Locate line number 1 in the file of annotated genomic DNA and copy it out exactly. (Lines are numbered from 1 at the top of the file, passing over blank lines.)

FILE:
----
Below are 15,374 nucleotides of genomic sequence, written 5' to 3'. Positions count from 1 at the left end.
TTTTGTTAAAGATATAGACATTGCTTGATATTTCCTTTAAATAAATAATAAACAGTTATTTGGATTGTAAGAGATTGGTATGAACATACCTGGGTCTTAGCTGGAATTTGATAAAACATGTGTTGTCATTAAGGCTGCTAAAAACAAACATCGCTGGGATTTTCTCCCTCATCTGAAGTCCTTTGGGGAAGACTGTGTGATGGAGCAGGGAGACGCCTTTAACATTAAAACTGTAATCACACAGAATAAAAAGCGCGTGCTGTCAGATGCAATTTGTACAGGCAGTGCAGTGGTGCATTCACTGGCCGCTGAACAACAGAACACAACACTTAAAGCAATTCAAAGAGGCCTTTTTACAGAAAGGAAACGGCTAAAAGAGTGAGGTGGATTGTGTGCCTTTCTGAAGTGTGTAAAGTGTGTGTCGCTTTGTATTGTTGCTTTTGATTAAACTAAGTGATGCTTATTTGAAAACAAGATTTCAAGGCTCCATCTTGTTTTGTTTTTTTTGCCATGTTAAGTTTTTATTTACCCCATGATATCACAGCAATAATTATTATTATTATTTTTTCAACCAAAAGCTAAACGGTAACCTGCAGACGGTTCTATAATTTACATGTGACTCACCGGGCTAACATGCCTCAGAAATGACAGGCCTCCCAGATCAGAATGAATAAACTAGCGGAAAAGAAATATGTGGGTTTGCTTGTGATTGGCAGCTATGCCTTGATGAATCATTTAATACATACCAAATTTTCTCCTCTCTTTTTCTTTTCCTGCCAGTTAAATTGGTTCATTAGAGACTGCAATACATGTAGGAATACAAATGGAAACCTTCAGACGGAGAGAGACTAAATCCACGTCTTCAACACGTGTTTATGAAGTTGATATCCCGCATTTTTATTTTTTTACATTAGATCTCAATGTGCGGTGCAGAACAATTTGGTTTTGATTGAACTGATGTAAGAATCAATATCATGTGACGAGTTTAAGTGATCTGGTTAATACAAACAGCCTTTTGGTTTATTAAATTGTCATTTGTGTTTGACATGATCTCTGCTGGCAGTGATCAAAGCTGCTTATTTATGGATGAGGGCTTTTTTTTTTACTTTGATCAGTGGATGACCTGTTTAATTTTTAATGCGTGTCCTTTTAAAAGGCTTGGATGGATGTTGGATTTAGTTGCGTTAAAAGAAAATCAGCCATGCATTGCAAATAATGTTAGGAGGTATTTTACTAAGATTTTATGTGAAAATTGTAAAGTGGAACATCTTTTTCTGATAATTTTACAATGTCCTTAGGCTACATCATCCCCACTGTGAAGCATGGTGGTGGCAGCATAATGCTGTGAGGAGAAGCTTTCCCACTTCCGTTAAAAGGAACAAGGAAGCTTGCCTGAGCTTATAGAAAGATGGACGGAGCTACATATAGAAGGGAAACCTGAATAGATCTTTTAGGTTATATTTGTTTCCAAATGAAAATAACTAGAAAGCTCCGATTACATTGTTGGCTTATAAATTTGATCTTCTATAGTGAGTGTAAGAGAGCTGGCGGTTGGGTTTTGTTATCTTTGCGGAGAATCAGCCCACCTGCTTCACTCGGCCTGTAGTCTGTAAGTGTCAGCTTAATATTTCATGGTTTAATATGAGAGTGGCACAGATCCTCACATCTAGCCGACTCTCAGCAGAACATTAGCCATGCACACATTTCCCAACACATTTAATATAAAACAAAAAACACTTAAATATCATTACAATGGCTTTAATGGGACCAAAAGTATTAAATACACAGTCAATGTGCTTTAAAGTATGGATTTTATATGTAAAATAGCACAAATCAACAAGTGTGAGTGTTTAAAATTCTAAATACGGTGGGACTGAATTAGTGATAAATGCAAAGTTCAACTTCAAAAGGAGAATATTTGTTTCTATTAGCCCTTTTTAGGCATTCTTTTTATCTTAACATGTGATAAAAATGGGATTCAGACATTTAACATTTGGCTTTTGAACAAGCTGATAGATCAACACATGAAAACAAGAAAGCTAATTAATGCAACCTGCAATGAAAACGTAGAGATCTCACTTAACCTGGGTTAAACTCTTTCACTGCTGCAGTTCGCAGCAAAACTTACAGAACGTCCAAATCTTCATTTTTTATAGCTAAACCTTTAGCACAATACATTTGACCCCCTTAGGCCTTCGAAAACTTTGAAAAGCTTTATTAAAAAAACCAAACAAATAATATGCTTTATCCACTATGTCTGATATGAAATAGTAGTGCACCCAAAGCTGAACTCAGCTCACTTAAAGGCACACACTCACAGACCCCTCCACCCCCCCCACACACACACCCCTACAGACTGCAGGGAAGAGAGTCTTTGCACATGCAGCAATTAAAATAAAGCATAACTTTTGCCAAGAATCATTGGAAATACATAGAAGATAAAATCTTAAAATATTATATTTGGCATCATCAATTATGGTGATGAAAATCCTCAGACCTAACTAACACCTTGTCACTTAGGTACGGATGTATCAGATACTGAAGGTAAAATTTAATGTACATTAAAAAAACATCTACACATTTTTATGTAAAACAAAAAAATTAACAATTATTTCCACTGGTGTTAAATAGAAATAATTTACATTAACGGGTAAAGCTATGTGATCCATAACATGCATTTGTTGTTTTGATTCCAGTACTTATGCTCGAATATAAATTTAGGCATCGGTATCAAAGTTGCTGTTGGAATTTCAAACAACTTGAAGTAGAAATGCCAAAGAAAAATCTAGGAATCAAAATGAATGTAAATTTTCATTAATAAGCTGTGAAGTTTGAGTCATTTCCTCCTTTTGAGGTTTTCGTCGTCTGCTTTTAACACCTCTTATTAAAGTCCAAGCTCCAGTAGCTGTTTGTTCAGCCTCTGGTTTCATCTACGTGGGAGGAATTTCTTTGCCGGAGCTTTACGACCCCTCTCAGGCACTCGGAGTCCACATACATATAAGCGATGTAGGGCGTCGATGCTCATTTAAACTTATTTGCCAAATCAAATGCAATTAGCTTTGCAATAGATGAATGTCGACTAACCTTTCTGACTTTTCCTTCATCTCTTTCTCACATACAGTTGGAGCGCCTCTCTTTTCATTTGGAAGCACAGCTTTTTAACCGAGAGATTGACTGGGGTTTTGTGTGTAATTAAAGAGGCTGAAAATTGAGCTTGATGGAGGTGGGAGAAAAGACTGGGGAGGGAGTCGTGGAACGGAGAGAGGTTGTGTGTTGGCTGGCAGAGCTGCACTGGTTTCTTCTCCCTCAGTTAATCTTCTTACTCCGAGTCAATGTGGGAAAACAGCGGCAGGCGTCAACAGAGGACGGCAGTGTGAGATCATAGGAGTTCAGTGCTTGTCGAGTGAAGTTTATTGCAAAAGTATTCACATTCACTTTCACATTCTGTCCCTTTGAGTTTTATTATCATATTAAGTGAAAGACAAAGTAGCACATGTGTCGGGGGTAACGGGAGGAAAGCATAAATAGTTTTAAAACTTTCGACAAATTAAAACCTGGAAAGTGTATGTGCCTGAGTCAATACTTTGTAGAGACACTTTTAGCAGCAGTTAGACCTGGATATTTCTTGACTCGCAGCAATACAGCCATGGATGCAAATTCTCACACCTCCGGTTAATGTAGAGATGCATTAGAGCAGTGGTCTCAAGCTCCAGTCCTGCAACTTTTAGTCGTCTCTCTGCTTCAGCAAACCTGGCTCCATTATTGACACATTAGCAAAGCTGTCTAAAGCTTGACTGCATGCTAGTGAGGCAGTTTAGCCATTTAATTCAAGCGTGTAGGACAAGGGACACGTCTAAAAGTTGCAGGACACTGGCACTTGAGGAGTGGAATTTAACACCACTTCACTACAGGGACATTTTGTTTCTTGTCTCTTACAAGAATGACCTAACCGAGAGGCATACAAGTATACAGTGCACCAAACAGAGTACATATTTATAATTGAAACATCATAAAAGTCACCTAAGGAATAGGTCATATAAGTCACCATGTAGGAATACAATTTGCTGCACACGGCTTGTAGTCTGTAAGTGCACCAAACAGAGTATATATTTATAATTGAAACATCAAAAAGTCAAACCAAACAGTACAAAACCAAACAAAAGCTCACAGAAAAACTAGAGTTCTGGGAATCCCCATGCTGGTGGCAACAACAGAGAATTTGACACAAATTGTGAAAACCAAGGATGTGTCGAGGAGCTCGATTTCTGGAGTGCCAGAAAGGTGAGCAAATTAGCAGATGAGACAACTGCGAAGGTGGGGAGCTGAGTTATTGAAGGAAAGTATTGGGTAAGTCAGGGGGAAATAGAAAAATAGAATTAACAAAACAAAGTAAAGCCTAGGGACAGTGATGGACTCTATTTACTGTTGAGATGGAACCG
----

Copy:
Below are 15,374 nucleotides of genomic sequence, written 5' to 3'. Positions count from 1 at the left end.